38. Klitsch M 1992 Rural Ugandan Women’s HIV Infection Rates Seem Related to Truck Routes. International Family Planning Perspectives 18:79.CrossRefGoogle Scholar
  39. Kyomuhendo S, Ssempa M, Lamulatu L, Langa S, Kiwanuka J, Green EC 2004 Uganda National Abstinence and Being Faithful Policy And Strategy On Prevention Of Transmission of HIV/AIDS. Uganda AIDS Commission, Kampala.Google Scholar
  40. Lee JW, McKibbin W (2003) Globalization and Disease: The Case of SARS. Working Paper No. 2003/16, Australian National University.Google Scholar
  41. Lipsitz A Bishop PD Robinson C (2003) Virginity Pledges: Who takes them and how well do they work? Poster presented at: 15th Annual Convention of the American Psychological Society May 31Atlanta, GeorgiaGoogle Scholar
  42. Lorentzen P,McMillan J, Wacziarg R 2004 Death and Development. Mimeo, Stanford University.Google Scholar
  43. Luke N, Munshi K 2004 New Roles for Marriage in Urban Africa: Sexual Activity and Labor Market Outcomes in Kisumu. Mimeo, Brown University.Google Scholar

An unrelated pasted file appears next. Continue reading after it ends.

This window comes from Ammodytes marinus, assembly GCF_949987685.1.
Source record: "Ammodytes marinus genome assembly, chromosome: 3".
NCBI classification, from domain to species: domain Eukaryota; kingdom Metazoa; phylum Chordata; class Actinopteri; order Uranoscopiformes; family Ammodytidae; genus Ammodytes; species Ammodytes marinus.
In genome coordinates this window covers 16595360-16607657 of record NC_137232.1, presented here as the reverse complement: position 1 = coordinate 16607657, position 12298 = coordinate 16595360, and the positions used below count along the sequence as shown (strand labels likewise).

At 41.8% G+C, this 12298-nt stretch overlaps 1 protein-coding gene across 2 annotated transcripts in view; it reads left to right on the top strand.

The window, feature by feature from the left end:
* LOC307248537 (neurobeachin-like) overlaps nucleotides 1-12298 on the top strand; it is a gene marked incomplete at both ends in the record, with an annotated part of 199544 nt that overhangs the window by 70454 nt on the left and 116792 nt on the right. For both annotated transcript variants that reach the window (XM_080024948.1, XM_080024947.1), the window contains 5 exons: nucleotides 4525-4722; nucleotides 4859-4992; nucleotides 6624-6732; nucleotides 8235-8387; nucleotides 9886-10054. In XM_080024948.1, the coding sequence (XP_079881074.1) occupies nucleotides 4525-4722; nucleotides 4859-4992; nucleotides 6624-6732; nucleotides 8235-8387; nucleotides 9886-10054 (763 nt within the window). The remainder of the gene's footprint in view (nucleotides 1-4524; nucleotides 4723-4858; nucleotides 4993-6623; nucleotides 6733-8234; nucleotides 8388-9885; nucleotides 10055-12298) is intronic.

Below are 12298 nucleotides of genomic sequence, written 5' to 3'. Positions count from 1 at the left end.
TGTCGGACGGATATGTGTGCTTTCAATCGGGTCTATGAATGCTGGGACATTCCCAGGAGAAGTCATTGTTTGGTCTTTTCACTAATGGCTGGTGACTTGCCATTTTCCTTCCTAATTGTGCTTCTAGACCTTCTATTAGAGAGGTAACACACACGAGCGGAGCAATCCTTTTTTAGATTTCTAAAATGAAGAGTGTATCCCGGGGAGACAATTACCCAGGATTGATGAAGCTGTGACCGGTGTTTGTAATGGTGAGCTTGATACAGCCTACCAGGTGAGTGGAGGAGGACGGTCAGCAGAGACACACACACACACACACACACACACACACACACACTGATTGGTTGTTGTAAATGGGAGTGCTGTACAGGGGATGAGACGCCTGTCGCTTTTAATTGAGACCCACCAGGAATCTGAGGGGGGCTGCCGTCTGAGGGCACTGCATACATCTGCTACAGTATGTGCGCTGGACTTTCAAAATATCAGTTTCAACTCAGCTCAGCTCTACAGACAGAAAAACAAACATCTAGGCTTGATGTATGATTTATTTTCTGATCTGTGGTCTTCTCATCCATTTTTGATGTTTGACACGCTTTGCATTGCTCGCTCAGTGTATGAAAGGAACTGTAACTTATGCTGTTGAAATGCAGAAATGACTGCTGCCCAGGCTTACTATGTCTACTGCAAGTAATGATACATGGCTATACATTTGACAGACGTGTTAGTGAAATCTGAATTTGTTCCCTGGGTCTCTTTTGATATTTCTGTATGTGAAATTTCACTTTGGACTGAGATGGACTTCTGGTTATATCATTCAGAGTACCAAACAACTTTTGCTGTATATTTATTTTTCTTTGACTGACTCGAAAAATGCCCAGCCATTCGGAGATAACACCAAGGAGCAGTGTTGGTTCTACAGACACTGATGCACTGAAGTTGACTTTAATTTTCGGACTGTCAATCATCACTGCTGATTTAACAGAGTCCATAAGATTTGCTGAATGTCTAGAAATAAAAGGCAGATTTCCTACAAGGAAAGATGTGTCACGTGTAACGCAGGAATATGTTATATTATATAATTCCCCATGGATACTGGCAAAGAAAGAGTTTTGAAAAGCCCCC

44. McNeill W 1976 Plagues and People. Doubleday Publishing Company, New York.Google Scholar
  45. McPherson MF (2007) Can a Developing Country Support the Welfare Needs of Chil-dren Affected by AIDS? Paper submitted to the Joint Learning Initiative on Children and AIDS.Google Scholar
  46. Meltzer D 1992 Mortality Decline, the Demographic Transition and Economic Growth. PhD Dissertation, University of Chicago.Google Scholar
  47. Moore M, Viscusi K 1988 Doubling the Estimated Value of Life: Results using New Occupational Facility Data. Journal of Policy Analysis and Management 7:476-490.CrossRefGoogle Scholar
  48. Mosley H 2005 The ABC’s of AIDS Prevention: What’s the Controversy? Johns Hop-kins University, CCIH Conference.Google Scholar